The number of migrants and refugees living on the Greek Islands was 79% lower in December 2021 compared to a year before, according to the Greek government. Meanwhile, the migrant and refugee population in all of Greece fell by 49%.
These figures were among the latest data on migrants and refugees published by Greece's government on Thursday (January 27).
The number of potential asylum seekers who arrived in Greeve in 2021 was reduced by 58% on the islands and by 41% in total, compared to 2020, according to the figures released by the government.
In December 2020, a total of 64,627 asylum seekers reportedly resided in all migrants centers managed or supervised by the Greek Ministry of Migration and Asylum, while as of December 2021, 32,647 resided in them.
3,508 migrants and refugees on Greek Islands
On the Greek Islands, the largest decrease in the migrant and refugee population between December 2021 and December 2020 was recorded on Leros (96%), followed by Samos and Chios (each 88%), Lesbos (78%), and Kos (34%).
The number of migrants living on the North Aegean Greek Islands -- the Greek islands where most migrants and refugees arrive after crossing from Turkey in small boats -- in December 2021 was 3,508.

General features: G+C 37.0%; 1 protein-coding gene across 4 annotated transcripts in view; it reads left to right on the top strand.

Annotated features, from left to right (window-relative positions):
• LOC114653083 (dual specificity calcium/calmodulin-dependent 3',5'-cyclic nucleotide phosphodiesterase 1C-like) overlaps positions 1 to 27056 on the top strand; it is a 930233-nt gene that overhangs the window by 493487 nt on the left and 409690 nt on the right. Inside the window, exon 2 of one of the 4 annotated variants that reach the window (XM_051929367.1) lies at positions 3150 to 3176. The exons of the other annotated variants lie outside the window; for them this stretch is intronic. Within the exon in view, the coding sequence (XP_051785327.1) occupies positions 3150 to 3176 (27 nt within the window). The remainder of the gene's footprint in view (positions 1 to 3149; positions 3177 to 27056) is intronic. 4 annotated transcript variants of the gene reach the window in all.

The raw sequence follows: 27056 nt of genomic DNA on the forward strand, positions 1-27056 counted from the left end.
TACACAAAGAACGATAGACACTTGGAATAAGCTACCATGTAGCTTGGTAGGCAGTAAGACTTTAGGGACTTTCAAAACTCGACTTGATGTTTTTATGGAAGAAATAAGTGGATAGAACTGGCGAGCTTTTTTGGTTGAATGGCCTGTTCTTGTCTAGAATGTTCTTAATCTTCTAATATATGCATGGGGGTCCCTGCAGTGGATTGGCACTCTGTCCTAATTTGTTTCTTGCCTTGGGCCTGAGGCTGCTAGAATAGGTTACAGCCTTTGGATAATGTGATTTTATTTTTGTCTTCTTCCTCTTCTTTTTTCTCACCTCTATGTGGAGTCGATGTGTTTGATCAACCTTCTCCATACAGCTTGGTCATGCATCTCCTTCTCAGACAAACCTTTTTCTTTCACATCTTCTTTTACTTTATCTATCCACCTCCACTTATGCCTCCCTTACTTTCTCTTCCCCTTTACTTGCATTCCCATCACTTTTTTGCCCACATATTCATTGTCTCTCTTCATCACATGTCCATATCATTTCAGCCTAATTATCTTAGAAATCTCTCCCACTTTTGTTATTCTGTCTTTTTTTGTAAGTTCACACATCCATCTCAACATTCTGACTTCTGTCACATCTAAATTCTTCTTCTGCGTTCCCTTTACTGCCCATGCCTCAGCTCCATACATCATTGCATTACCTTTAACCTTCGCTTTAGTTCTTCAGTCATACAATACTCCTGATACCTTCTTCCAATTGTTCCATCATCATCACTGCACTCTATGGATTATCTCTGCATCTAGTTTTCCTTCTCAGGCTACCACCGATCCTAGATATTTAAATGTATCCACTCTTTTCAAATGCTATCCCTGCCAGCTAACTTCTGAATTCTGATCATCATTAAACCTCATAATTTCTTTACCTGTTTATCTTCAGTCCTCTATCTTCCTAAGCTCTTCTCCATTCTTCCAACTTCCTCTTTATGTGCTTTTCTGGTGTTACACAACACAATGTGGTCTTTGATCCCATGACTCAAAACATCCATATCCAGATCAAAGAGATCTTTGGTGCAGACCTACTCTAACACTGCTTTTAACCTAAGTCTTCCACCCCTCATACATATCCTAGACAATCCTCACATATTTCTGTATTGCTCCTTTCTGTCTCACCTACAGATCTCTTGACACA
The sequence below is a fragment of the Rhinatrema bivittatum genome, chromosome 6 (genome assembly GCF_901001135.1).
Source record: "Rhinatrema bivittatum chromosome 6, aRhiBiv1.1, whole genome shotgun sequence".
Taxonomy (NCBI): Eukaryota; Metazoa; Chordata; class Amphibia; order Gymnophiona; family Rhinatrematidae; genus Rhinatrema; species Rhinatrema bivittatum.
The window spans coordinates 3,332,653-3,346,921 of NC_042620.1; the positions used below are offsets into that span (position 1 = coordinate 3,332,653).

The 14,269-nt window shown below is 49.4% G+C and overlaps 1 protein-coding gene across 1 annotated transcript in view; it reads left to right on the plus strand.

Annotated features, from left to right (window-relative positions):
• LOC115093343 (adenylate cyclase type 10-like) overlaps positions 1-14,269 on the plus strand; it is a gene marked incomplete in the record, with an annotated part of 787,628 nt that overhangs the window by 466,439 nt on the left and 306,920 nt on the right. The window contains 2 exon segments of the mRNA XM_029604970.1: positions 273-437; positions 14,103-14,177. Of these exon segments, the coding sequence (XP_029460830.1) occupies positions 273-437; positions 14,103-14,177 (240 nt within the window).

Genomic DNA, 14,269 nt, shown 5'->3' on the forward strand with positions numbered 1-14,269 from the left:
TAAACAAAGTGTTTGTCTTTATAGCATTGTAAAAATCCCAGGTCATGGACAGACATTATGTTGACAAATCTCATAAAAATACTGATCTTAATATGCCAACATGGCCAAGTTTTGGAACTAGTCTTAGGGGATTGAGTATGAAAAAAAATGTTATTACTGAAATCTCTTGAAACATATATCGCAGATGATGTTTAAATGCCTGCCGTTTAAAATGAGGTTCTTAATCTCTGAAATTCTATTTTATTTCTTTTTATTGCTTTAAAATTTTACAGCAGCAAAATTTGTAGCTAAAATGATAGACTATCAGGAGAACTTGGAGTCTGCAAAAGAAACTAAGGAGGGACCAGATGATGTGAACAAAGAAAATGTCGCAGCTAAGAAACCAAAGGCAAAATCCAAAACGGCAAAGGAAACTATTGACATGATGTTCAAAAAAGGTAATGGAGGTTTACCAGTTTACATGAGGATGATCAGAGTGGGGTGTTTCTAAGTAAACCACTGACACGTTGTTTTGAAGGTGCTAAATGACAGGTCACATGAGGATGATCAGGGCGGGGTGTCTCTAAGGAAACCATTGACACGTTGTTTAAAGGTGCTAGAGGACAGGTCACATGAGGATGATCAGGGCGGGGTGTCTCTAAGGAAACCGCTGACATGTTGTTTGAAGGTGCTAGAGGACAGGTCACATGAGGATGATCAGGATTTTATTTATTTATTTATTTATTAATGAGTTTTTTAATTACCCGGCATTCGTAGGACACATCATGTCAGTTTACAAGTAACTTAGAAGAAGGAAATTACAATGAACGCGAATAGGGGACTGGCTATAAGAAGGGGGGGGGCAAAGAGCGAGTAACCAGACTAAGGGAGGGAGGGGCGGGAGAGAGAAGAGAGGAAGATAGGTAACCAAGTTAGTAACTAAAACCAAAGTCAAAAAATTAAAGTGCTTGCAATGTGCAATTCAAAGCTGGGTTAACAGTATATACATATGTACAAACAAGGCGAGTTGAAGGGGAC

Refugees and migrants reportedly made up only 1.36% of the population on the North Aegean islands in December 2021. A year before, that number was 7.67%.
Praise from Greek migration minister
The Greek Minister of Migration and Asylum, Notis Mitarachi, made the following statement: "Two years ago we aimed to reduce the flows of people coming into the country and the effects of the migration crisis, in the local communities. Today, two years later, the tangible results of this policy allow us to look our citizens in the eyes."
Mitarachi added: "Both on the islands and on the mainland we have closed 86 migrant centers and the existing ones operate at half capacity. In 2022, we are now focusing on the big cities, Athens and Thessaloniki."
Discrepancies in data from Greek government
In recent weeks, there have been media reports about discrepancies in migration data shared by Greek government sources. Swiss newspaper NZZ revealed that the number of migrants registered as arriving in 2021 by the Greek government did not match the number of people supposedly rescued by the Greek coast guard.
Because of its location, Greece has been among the EU countries with the largest numbers of migrant and refugee arrivals in the past few years. The southeast European nation is located across the Aegean Sea from Turkey and also shares a land border with Turkey, which hosts a large number of Syrian and Afghan refugees.
Since Prime Minister Kyriakos Mitsotakis formed a center-right government in mid-2019, Greece has introduced a number of in the wake of tougher asylum and border security measures. Many of the previous "open" migrant reception camps have been -- or are set to be -- replaced by so-called "closed and controlled access" centers.
Rules introduced by the government in the fall of 2021 have kept thousands from accessing services such as food provisions.
Greek border guards have also been repeatedly accused of pushing back migrants in the Aegean.